Awareness. Education. Acceptance. Inclusion.

We are in the midst of World Autism Awareness Week. The week ends on World Autism Awareness Day, which is the second day of World Autism Awareness Month. Needless to say, we’ve got a lot of awareness going on. But I tell you, awareness is not enough. There needs to be a model that starts with awareness, continues with education, followed by acceptance, and ending up in inclusion.

Awareness

Awareness is a great thing. That means you know something exists. It doesn’t make you engaged in anything. It doesn’t make you a better person. There are a lot of people that are aware of things that do nothing with that awareness. You get an average person that ignores it all together. Then you get a celebrity that will throw money at it and put on a good face in public. We must go past awareness.

Education

Education is a huge component in this model. Many people will shun an autistic person because they are not the same. This is called xenophobia. It is common for xenophobia to arise out of lack of knowledge. You don’t know about this person that is different than you, so you want nothing to do with them. We must educate people about what it means to be autistic. We must be willing to try and educate without antagonizing. People will learn at their own pace. People will learn if they choose to. You cannot control this outcome, you can only provide the information for them to use.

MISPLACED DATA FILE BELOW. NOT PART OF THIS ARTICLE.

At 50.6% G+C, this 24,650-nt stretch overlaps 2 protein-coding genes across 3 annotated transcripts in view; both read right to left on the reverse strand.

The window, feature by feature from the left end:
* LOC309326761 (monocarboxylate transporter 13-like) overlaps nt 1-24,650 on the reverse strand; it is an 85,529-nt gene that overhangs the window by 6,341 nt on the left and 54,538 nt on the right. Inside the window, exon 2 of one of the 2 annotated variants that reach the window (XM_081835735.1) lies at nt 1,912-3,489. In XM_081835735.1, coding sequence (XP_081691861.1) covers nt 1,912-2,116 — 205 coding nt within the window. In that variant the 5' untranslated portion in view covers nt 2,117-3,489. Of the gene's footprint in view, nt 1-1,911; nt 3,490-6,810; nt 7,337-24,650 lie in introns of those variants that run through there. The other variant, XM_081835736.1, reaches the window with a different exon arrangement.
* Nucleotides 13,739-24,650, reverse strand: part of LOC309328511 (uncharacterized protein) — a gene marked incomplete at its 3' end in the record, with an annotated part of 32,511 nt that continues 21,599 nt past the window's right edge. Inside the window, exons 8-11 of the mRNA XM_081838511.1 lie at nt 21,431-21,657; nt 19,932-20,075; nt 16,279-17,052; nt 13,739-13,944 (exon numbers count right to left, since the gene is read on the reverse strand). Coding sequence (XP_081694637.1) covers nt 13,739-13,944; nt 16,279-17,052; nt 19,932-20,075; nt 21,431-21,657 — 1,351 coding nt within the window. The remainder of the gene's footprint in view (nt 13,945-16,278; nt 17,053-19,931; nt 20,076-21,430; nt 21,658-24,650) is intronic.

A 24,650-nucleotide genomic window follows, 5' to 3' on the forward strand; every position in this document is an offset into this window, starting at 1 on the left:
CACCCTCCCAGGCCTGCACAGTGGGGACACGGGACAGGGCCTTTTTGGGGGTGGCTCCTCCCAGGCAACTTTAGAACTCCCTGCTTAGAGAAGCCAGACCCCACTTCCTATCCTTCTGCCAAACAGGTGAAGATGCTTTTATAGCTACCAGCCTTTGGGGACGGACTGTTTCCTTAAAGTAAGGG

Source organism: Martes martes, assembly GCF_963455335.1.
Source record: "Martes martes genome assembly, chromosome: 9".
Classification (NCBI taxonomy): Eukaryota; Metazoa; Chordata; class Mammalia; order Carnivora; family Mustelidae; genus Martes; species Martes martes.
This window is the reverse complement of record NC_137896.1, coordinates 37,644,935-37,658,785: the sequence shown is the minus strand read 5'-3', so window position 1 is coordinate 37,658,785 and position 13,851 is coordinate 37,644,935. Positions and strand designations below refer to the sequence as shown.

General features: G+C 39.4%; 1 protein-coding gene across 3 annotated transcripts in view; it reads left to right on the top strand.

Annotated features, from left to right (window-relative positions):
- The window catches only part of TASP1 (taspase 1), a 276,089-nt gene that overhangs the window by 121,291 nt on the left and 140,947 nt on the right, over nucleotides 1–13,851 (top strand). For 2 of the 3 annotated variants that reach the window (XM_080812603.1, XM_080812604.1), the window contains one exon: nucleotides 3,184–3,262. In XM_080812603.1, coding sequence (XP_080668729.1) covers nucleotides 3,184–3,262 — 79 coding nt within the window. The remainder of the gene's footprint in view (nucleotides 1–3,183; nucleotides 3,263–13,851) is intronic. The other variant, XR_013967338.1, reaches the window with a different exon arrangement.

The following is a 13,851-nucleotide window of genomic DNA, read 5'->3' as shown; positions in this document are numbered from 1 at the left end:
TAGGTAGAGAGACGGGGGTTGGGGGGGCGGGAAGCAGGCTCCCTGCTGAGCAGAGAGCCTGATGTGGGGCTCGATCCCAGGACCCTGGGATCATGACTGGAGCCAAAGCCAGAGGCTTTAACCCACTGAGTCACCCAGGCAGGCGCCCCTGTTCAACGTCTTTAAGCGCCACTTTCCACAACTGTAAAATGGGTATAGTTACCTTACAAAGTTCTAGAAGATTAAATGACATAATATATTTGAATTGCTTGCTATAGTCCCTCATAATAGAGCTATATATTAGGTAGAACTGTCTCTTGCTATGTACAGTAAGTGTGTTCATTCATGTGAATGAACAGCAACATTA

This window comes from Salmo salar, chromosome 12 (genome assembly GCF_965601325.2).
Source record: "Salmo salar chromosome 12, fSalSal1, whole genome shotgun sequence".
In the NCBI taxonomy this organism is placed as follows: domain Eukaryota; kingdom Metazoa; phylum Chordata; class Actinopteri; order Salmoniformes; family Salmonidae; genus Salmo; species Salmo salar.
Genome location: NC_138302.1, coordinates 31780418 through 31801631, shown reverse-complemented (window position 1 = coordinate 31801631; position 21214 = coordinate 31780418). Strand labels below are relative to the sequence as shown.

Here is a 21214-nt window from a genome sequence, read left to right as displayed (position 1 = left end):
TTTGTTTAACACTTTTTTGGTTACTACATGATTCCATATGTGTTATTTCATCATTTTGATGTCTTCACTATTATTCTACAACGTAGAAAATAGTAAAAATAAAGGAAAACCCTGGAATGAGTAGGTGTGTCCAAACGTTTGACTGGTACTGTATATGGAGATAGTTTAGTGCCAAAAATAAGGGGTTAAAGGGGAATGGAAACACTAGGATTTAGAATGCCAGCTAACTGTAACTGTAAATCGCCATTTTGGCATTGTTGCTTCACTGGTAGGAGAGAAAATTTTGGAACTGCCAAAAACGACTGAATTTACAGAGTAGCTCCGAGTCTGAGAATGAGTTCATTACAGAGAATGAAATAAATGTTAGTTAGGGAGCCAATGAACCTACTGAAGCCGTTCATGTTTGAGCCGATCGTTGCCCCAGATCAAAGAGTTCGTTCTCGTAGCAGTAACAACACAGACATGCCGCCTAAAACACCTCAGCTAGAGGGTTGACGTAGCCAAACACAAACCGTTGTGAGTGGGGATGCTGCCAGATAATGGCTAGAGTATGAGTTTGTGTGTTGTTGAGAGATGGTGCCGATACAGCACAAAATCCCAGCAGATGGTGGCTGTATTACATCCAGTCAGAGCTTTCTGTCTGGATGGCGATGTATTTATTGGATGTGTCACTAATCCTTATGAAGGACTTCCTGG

Acceptance

This is the next big step after education. Once someone understands you as an autistic individual, then they have the capacity to begin to accept you for who you are. I have various people in my life who are at different levels of acceptance. All I can do is stay consistent in my message and be patient.

Inclusion

A natural growth from acceptance is inclusion. Once people can understand you and accept you, they are often more willing to include you in things. They are willing to make adjustments for you. However, don’t stop the education process. I like to give the example that how an autistic brain thinks versus a non-autistic brain is like two different languages. You may be able to learn the language, but you will not always understand it.


(As a point of order, this model is a good one to follow for all different groups of people. Give people an opportunity to know you and understand you.)


Also published on Medium.